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Reflections on Ethics 117
I Believe - - morality (Part 3)

by: Gordon Barthel

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5. moral motivation: to love and be loved

Some people believe we will suffer eternal damnation if they are not moral, so they argue we should be good to our fellow mortals to avoid this horrendous fate. I can understand the fear of dire consequences is my motivation for not assaulting people who feel it is their sacred duty to preach their morality to me, but it is not my motivation for donating to their charity. Personally, I donate to charities because I care about my fellow human beings, including those who are struggling to satisfy their most basic needs. So, I give to honourable charities to help those who are not as fortunate as myself, to help alleviate their pain and suffering. In other words, I believe I am moral not because somebody threatens me with eternal damnation but because I care about humanity.

Some people are moral because they believe some supernatural authority demands good behaviour of them. Personally, I have not meet any supernatural entities so they have made no demands of myself. I do know my parents taught me to respect everybody simply because they are human. Because of this, I have a diverse group of friends and acquaintances who enjoy my company as much as I enjoy their company. And this social network, if my understanding is correct, is one of the secrets to a long and happy life. And so, I believe I am moral because my parents taught me to respect all humankind without exception or excuse, and I hope to teach my children likewise.

Some people believe they will attain immorality if they are scrupulously moral. I don’t know if anybody can truly bestow immortality, especially considering the universe itself may not be eternal. However, if it is possible, it offers me little motivation for moral conduct here and now especially when today is not running smoothly. Instead, I am good to my fellow human beings because I desire their affections. After all, no sensible human truly admires those who are contemptuous of them; no reasonably intelligent mortal genuinely respects those who repeatedly disparage them; and not even cerebrally challenged people appreciate those who treat them as inferior creatures. Since I desire the sincere admiration and affection of my brothers and sisters, I strive to earn their admiration and affection. Thus, I believe I am moral not because I desire immortality but because I desire the love of my friends, my neighbours and my siblings.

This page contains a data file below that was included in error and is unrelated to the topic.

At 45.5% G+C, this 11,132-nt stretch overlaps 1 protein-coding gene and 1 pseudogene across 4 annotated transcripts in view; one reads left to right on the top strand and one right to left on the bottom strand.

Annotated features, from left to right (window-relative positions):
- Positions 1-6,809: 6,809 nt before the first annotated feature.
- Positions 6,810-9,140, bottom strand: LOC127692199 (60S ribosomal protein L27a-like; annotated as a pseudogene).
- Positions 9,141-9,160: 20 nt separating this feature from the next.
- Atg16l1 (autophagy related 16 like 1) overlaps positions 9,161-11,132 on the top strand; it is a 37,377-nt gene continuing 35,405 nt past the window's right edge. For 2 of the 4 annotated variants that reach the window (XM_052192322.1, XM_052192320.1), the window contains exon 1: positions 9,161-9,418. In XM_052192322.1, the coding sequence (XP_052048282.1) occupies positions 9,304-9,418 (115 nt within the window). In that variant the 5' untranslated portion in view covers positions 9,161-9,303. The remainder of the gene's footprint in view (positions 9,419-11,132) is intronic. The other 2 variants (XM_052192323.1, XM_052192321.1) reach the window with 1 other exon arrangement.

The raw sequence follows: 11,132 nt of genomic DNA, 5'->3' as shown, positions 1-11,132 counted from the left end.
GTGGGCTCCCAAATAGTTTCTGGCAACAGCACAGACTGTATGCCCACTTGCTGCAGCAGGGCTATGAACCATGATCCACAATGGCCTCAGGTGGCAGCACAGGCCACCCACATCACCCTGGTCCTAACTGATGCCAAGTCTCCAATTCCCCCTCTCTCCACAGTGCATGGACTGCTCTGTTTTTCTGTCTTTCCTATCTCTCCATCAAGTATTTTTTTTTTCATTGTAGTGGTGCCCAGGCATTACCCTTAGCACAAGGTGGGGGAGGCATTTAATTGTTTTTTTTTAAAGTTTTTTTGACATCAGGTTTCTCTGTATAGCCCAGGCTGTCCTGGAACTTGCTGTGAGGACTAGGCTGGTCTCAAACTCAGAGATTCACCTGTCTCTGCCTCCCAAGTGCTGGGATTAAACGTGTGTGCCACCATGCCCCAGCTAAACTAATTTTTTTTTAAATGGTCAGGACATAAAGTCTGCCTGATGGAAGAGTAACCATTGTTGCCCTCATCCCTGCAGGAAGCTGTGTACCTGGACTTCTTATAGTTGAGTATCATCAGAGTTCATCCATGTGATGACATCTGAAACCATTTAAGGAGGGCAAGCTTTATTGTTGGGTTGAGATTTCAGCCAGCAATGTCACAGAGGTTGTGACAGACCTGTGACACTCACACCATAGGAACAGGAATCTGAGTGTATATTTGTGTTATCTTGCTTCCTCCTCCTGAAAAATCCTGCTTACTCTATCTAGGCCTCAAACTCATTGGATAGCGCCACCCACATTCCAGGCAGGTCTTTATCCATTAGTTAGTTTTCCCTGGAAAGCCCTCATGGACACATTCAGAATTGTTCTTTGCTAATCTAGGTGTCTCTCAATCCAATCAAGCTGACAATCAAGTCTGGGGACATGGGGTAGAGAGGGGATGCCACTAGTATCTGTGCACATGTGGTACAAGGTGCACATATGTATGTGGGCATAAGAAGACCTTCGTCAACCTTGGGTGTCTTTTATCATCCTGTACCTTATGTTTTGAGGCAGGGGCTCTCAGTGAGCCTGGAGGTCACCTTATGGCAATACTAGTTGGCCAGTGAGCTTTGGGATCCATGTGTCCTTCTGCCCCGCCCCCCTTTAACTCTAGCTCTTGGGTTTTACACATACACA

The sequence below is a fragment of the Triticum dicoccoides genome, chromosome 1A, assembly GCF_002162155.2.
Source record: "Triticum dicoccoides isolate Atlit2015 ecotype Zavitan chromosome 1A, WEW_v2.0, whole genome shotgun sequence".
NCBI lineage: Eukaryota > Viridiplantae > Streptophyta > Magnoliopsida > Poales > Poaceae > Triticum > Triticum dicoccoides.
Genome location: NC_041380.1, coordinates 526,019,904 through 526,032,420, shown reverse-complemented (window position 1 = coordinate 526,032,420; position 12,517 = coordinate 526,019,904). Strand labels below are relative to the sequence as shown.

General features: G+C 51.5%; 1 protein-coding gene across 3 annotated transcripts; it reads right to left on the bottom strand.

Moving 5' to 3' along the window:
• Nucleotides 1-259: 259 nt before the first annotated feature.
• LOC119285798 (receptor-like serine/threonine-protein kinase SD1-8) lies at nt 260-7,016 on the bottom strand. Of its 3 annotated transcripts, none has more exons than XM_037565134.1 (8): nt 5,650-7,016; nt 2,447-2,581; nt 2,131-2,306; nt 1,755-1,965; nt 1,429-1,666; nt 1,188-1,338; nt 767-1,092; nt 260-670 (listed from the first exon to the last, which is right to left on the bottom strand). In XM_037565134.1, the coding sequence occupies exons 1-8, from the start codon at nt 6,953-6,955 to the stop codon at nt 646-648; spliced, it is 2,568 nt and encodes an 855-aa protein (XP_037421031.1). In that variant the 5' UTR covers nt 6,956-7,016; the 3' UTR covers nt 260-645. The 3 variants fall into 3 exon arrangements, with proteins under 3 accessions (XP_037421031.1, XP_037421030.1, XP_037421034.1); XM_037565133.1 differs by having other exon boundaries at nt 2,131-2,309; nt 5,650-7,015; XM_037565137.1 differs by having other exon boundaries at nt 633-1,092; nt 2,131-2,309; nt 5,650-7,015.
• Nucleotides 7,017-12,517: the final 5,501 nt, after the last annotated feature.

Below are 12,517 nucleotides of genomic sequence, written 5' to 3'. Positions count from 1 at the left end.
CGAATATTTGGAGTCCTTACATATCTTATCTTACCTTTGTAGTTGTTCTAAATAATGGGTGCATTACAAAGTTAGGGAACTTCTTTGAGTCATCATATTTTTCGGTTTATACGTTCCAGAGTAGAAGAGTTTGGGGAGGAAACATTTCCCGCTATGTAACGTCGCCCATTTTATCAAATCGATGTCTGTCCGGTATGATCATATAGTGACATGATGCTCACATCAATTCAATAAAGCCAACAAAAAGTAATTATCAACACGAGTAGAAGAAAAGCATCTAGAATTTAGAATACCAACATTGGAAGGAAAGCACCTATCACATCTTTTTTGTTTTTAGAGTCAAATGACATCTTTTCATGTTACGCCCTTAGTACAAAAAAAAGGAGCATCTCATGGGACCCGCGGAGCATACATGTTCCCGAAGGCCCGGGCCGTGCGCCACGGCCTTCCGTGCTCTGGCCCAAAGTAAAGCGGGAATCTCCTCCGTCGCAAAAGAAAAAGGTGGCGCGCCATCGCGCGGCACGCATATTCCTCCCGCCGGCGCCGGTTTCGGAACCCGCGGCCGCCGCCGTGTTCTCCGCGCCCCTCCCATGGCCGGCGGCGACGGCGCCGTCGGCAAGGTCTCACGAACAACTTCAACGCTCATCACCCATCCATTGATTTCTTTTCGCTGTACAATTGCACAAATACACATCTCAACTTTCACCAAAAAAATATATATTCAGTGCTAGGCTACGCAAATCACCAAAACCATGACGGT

Some people believe they will be rewarded with eternal bliss in some celestial paradise after they die provided they are moral in this life. I do not know what will happen when I die aside from the obvious cessation of life, but I do know I can experience a little bliss in this life. Fortunately, there are many books on the subject in the library and at the bookstore; and there are many web sites, numerous scientific inquiries and abundant news reports addressing the perennial pursuit of happiness. One of the interesting things running through this wealth of knowledge is that happiness grows from gratitude, optimism, compassion, helpfulness, purposefulness, love and kindness. This sound like a prescription for moral living. Therefore, I believe I am moral not because somebody says I will be rewarded with eternal bliss after I die, but because I desire happiness here and now.

Some people are moral because they believe they will be rewarded with a thousand virgins when they die. Personally, I require only my dearest beloved because she enjoys pleasing me as much as I enjoy pleasing her, and we definitely know how to satisfy each other. This I think is infinitely more enjoyable than a thousand clueless virgins who don’t know the difference between male and female genitals. Thus, I believe I am moral, not because somebody says I will be rewarded with a thousand clueless virgins when I die, but because I love my dearest beloved and I hope she will continue loving me.

And so, I believe I am moral because I love others and I want them to reciprocate.

 

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